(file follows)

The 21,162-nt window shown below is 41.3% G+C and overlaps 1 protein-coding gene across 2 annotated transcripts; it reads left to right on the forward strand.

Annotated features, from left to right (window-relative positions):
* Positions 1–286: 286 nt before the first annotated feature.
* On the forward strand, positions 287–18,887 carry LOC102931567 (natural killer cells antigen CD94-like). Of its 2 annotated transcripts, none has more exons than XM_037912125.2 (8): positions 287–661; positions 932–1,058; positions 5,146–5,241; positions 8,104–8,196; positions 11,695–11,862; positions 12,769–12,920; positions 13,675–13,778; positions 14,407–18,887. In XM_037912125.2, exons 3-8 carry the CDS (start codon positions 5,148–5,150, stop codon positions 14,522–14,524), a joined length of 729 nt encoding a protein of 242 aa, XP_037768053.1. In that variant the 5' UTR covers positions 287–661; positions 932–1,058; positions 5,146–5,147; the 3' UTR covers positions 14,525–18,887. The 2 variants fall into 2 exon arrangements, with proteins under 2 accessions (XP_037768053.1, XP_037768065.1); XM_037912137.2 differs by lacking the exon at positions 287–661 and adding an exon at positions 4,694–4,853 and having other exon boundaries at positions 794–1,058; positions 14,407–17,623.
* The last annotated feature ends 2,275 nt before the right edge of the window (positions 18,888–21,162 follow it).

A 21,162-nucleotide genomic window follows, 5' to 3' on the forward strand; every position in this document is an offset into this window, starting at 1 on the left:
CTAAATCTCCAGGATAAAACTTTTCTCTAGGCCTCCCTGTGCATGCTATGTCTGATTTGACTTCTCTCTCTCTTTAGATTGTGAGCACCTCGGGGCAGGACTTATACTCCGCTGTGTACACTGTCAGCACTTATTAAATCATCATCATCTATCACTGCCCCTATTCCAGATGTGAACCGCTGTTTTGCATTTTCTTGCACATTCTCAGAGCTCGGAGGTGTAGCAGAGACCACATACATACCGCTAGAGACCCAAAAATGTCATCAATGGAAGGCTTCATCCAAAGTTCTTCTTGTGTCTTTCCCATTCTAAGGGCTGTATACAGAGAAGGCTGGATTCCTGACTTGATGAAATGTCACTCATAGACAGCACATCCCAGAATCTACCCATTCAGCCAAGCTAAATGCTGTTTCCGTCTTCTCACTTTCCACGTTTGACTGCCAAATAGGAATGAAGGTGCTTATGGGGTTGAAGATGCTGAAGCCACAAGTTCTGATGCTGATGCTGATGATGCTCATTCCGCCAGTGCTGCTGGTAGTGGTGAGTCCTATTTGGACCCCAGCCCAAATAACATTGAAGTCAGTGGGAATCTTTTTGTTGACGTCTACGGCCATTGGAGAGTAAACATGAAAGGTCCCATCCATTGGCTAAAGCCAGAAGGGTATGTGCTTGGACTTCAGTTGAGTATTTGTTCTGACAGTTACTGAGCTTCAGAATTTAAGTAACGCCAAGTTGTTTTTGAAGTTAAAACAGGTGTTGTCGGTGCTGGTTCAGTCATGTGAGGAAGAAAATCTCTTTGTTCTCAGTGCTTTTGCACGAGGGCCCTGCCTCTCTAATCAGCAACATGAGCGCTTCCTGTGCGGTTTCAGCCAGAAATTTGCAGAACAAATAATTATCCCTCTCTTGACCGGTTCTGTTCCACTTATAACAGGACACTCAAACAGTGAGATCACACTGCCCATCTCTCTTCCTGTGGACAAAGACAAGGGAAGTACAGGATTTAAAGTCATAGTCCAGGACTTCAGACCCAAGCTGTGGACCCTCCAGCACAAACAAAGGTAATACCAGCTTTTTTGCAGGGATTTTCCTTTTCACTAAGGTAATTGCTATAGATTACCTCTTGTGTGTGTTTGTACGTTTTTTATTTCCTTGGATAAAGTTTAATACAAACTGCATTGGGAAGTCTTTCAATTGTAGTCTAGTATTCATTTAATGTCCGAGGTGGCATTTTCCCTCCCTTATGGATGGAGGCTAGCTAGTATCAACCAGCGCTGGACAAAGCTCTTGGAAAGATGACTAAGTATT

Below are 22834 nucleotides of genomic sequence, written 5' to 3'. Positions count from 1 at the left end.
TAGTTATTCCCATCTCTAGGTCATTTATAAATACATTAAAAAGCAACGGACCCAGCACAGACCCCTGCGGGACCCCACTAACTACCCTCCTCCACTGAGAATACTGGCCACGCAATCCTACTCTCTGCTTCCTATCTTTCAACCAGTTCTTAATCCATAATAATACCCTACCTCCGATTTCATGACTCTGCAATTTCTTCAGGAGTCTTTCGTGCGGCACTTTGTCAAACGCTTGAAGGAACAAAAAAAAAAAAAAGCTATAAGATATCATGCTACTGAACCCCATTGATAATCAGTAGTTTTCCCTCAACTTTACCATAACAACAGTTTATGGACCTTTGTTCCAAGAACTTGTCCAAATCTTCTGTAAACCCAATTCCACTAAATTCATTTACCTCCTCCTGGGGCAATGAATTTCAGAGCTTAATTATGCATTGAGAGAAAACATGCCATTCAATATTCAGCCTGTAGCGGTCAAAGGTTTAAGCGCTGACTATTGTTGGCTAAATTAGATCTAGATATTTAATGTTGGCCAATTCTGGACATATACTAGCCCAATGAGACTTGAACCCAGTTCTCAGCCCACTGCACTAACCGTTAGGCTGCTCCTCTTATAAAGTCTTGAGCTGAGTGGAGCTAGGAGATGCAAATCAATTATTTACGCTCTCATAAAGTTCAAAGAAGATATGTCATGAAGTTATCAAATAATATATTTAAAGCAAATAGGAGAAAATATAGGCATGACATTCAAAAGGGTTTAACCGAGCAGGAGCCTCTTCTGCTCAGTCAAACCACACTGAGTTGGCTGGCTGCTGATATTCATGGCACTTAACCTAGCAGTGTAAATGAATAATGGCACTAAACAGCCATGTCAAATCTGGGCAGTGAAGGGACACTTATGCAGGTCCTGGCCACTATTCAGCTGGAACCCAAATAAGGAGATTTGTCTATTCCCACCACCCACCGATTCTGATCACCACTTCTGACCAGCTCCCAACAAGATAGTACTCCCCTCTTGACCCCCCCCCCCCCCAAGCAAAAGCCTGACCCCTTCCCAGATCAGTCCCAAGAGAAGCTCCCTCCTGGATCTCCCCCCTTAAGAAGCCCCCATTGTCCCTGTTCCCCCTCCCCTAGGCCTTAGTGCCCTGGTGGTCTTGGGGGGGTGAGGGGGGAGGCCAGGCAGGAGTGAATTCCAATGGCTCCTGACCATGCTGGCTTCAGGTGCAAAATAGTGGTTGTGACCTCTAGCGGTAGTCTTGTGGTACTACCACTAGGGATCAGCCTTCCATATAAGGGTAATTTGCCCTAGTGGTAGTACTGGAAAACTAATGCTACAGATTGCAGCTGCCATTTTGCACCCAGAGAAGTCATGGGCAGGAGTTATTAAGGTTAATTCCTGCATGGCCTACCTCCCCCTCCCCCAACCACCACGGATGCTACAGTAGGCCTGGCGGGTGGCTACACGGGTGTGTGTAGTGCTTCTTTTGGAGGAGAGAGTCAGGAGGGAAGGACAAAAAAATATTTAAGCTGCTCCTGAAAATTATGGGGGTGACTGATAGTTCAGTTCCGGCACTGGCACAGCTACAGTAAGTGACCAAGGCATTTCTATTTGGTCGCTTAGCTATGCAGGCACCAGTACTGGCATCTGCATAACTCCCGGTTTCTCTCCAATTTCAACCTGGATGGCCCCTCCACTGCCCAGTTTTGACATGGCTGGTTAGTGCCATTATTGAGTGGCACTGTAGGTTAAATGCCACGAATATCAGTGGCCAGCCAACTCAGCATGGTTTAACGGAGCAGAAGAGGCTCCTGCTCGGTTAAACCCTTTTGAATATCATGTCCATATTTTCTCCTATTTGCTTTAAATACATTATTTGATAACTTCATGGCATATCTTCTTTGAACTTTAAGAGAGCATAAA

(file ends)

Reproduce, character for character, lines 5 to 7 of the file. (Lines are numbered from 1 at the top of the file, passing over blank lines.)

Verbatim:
* The last annotated feature ends 2,275 nt before the right edge of the window (positions 18,888–21,162 follow it).

A 21,162-nucleotide genomic window follows, 5' to 3' on the forward strand; every position in this document is an offset into this window, starting at 1 on the left:
CTAAATCTCCAGGATAAAACTTTTCTCTAGGCCTCCCTGTGCATGCTATGTCTGATTTGACTTCTCTCTCTCTTTAGATTGTGAGCACCTCGGGGCAGGACTTATACTCCGCTGTGTACACTGTCAGCACTTATTAAATCATCATCATCTATCACTGCCCCTATTCCAGATGTGAACCGCTGTTTTGCATTTTCTTGCACATTCTCAGAGCTCGGAGGTGTAGCAGAGACCACATACATACCGCTAGAGACCCAAAAATGTCATCAATGGAAGGCTTCATCCAAAGTTCTTCTTGTGTCTTTCCCATTCTAAGGGCTGTATACAGAGAAGGCTGGATTCCTGACTTGATGAAATGTCACTCATAGACAGCACATCCCAGAATCTACCCATTCAGCCAAGCTAAATGCTGTTTCCGTCTTCTCACTTTCCACGTTTGACTGCCAAATAGGAATGAAGGTGCTTATGGGGTTGAAGATGCTGAAGCCACAAGTTCTGATGCTGATGCTGATGATGCTCATTCCGCCAGTGCTGCTGGTAGTGGTGAGTCCTATTTGGACCCCAGCCCAAATAACATTGAAGTCAGTGGGAATCTTTTTGTTGACGTCTACGGCCATTGGAGAGTAAACATGAAAGGTCCCATCCATTGGCTAAAGCCAGAAGGGTATGTGCTTGGACTTCAGTTGAGTATTTGTTCTGACAGTTACTGAGCTTCAGAATTTAAGTAACGCCAAGTTGTTTTTGAAGTTAAAACAGGTGTTGTCGGTGCTGGTTCAGTCATGTGAGGAAGAAAATCTCTTTGTTCTCAGTGCTTTTGCACGAGGGCCCTGCCTCTCTAATCAGCAACATGAGCGCTTCCTGTGCGGTTTCAGCCAGAAATTTGCAGAACAAATAATTATCCCTCTCTTGACCGGTTCTGTTCCACTTATAACAGGACACTCAAACAGTGAGATCACACTGCCCATCTCTCTTCCTGTGGACAAAGACAAGGGAAGTACAGGATTTAAAGTCATAGTCCAGGACTTCAGACCCAAGCTGTGGACCCTCCAGCACAAACAAAGGTAATACCAGCTTTTTTGCAGGGATTTTCCTTTTCACTAAGGTAATTGCTATAGATTACCTCTTGTGTGTGTTTGTACGTTTTTTATTTCCTTGGATAAAGTTTAATACAAACTGCATTGGGAAGTCTTTCAATTGTAGTCTAGTATTCATTTAATGTCCGAGGTGGCATTTTCCCTCCCTTATGGATGGAGGCTAGCTAGTATCAACCAGCGCTGGACAAAGCTCTTGGAAAGATGACTAAGTATT